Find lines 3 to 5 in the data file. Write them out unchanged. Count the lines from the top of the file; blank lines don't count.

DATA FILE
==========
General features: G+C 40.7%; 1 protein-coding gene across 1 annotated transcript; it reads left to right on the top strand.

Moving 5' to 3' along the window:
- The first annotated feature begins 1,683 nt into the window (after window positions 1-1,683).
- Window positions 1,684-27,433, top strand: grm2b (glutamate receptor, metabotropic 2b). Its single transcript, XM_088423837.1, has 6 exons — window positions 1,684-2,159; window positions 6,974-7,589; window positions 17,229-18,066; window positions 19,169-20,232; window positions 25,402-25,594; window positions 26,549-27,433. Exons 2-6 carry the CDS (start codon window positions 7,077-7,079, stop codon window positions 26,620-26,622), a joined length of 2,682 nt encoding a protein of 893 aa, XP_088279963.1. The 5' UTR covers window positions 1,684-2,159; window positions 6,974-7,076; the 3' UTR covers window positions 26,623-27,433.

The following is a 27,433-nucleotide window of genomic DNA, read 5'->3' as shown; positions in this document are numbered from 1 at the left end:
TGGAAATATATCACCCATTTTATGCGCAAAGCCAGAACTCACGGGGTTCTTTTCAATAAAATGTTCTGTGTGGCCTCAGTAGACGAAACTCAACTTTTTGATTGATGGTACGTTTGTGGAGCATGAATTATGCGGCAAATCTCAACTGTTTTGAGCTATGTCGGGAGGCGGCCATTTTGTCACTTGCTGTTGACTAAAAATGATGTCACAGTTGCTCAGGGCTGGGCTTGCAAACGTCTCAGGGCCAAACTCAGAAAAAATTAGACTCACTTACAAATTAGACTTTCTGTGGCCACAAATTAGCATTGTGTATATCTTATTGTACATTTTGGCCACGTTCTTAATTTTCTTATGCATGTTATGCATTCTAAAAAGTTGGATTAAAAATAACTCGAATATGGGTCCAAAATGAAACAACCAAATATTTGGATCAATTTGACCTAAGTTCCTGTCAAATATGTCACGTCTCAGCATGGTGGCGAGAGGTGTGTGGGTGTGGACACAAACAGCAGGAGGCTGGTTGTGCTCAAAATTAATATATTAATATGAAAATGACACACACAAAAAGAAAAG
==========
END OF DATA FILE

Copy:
- The first annotated feature begins 1,683 nt into the window (after window positions 1-1,683).
- Window positions 1,684-27,433, top strand: grm2b (glutamate receptor, metabotropic 2b). Its single transcript, XM_088423837.1, has 6 exons — window positions 1,684-2,159; window positions 6,974-7,589; window positions 17,229-18,066; window positions 19,169-20,232; window positions 25,402-25,594; window positions 26,549-27,433. Exons 2-6 carry the CDS (start codon window positions 7,077-7,079, stop codon window positions 26,620-26,622), a joined length of 2,682 nt encoding a protein of 893 aa, XP_088279963.1. The 5' UTR covers window positions 1,684-2,159; window positions 6,974-7,076; the 3' UTR covers window positions 26,623-27,433.

The following is a 27,433-nucleotide window of genomic DNA, read 5'->3' as shown; positions in this document are numbered from 1 at the left end: